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February 2005
Enjoy the Music.com Review MagazineThe Nearfield: An Introduction
Article By Steven Stone
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Audio Desk / Nearfield  What are you doing while you read this? Chances are good you're listening to music on your computer desktop. How does it sound? If it's coming through your run-of-the-mill computer loudspeakers it probably ranks as barely listenable. It doesn't have to be that way. The computer desktop listening environment can be the best place in your home for listening to two-channel music. Why? Let me count the ways.


Ten Reasons The Computer Desktop Makes
An Ideal Two-Channel Listening Space

1. Listening to music at your desktop can be a far more intimate experience than a full sized room.

2. Desktop loudspeakers can be set up to completely minimize early reflections.

3. You have precise control of your listening position.

4. Short distances make passive preamplifiers practical.

5. Cable runs are short so you can minimize their negative effects.

6. Subwoofers can be easily placed under the desktop.

7. Using subwoofers means you can use smaller, more sensitive loudspeakers that need only go down to 200Hz.

8. Nearfield placement makes it possible to drive loudspeakers with low power amplifiers.

9. With most amplifiers you will use five watts or less to drive your speakers to full levels, which reduces the amplifier's potential for distortion.

10. It is simpler and less expensive to set up the ultimate high-end desktop music system than to assemble a system in a full-size room.


The Death Of Two-Channel Listening Rooms In The United States
Since I began reviewing high-end home theater components for Stereophile's Guide to Home Theater in the early '90's I've watched the market for high-end two-channel products in the United States shrink dramatically. Multi-channel home theater has steadily eroded the two-channel universe. Why? The simple answer stems from the fact that in many homes the room once used for a dedicated two-channel music system has been co-opted into a home theater room. Even well healed audiophiles with families have succumbed to the Borg of home theater for the sake of domestic harmony. Audiophiles have surrendered their private musical sanctum so that everyone in the family can enjoy a complete theatrical experience. For most the trade-off is well worth the sacrifice. But even in the finest home theater, two-channel music often suffers. The special intimacy of a well-tweaked dedicated two-channel music room just can't be duplicated in a home theater environment. The public nature of a home theater runs counter to the private personality of a dedicated two-channel music room.

As a reviewer I have not one, but two top-flight home multi-channel home theater screening rooms in my home. Both do a fine job of reproducing two-channel sound, but even the smaller one lacks the intimacy of the best two-channel systems I assembled during the '70's and '80's using Quad ESL-57 loudspeakers and tube gear. I'd venture to say that both of my current systems are more accurate, but pure accuracy does not always equate to musical intimacy and emotional involvement. The ideal two-channel environment must allow the listener to emotionally bond with the music.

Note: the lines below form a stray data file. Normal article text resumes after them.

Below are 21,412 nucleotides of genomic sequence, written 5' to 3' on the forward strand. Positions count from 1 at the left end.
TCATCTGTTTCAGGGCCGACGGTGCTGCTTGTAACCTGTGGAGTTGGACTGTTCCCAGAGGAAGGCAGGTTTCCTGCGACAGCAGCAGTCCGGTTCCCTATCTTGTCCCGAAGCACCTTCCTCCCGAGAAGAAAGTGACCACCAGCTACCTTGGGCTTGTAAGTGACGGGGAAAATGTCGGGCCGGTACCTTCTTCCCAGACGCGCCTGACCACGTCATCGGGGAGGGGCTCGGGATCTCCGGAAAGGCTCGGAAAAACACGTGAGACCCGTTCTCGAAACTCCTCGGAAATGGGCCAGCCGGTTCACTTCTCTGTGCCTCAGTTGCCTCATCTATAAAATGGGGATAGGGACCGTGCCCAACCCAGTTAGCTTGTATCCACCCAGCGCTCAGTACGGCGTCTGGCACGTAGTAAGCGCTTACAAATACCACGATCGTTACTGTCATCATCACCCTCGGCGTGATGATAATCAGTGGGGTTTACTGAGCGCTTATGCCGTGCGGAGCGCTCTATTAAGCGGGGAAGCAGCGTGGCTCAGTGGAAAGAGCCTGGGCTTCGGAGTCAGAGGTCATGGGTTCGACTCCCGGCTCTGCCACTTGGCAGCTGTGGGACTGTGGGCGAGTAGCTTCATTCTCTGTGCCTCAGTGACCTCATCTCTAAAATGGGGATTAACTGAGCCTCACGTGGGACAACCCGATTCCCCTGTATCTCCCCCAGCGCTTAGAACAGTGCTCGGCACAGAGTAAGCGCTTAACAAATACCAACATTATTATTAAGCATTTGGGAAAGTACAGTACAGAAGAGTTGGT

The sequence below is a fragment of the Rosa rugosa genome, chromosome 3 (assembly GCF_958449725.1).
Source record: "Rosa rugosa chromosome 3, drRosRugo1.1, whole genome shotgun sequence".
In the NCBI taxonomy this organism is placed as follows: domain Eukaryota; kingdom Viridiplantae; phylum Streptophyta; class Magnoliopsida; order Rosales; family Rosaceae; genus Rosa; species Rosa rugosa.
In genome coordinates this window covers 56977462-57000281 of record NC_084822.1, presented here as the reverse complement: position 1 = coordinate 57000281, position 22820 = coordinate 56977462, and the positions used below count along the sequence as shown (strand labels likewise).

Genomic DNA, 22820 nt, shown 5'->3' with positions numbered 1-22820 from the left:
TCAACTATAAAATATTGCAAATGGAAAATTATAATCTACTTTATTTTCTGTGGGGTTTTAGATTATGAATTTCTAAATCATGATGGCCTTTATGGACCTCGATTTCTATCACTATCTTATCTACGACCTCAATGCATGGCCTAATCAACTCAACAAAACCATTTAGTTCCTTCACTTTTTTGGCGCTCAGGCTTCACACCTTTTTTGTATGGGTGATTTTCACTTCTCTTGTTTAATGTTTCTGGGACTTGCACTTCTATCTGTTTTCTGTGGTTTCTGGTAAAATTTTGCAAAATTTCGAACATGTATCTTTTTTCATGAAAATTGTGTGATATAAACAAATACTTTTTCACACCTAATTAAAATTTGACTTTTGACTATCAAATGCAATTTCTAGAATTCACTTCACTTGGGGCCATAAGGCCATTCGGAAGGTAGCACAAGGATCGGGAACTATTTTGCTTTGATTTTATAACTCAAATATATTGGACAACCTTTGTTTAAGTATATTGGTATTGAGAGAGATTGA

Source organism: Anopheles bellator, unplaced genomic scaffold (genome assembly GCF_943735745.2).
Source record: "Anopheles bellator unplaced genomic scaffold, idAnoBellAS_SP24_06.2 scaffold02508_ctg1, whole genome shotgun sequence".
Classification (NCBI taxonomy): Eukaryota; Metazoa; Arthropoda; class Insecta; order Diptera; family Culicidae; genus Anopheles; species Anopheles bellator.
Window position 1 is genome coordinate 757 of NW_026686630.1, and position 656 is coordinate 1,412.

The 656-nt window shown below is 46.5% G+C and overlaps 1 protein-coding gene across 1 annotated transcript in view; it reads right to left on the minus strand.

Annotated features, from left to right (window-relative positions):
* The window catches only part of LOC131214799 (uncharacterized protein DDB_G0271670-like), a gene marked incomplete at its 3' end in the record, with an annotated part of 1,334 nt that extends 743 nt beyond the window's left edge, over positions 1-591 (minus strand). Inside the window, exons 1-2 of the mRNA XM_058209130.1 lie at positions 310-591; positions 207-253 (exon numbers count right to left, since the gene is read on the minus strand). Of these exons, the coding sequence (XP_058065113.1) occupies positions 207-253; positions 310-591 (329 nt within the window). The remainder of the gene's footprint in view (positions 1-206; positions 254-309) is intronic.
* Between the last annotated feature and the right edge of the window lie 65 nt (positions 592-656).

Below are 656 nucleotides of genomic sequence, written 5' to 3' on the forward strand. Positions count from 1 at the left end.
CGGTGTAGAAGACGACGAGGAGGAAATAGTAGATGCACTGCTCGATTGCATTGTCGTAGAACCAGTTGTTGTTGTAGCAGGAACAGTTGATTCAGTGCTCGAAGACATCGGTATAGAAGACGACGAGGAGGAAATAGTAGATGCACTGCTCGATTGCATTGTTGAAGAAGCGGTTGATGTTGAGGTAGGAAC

A Two Channel Solution
About a year ago I noticed that there were only two places I still listen to two-channel music -- in the gym through headphones and at my computer. With Shure's top of the line E5C in-ear phones connected to my Apple i-pod I can not only drown out my gym's awful elevator music, but also due to the E5C's excellent acoustic isolation I pay more attention to the music.

Listening to two-channel music at my computer desktop creates a similarly intimate and direct experience as with headphones, but with desktop speakers carefully triangulated with my listening chair and less than two feet away from my ears, music retains full dimensionality and proper spatial relationships. In short, the computer desktop is the ideal two-channel listening environment.

Until recently my computer desktop listening environment consisted of a pair of small active computer-grade speakers. I listened to many different models and brands before I settled on a pair that sounded tolerable. When set up properly they could image decently and at least had a tolerable midrange between 500Hz and 3000Hz. Like all computer-grade speakers housed in plastic boxes they had noticeable plastic resonances when you tried to play them at anything approaching satisfying volume levels. Also their pitiful little internal amplifiers produced audible distortion when driven hard. In short they were adequate for reproducing "You've got mail" and low-level background music, but little else.

One day I had an epiphany -- why not use small high-end monitors instead of computer speakers on my desktop? Why not, indeed?

Having been in the high-end audio reviewing game for decades, I've inevitably kept certain two-channel gear that I grew attached to, even though I've had no place to use it. It's been filling my closets for years. Explaining to my wife why I needed to keep it has often been an exercise in creative rationalization. "I might need it someday." Someday suddenly arrived.

Personally, I've come to the conclusion that a high-end desktop system has the potential to offer the dedicated audiophile the most intimate and fulfilling musical experience possible. The late great Harvey Rosenberg believed that musical ecstasy could only be obtained by using single ended triode tube amplifiers. I feel that the ultimate musical ecstasy lies right here in front of you, on your computer desktop. In the coming months I intend to explore the outer limits of the two-channel nearfield desktop listening experience. I hope you will join me.






























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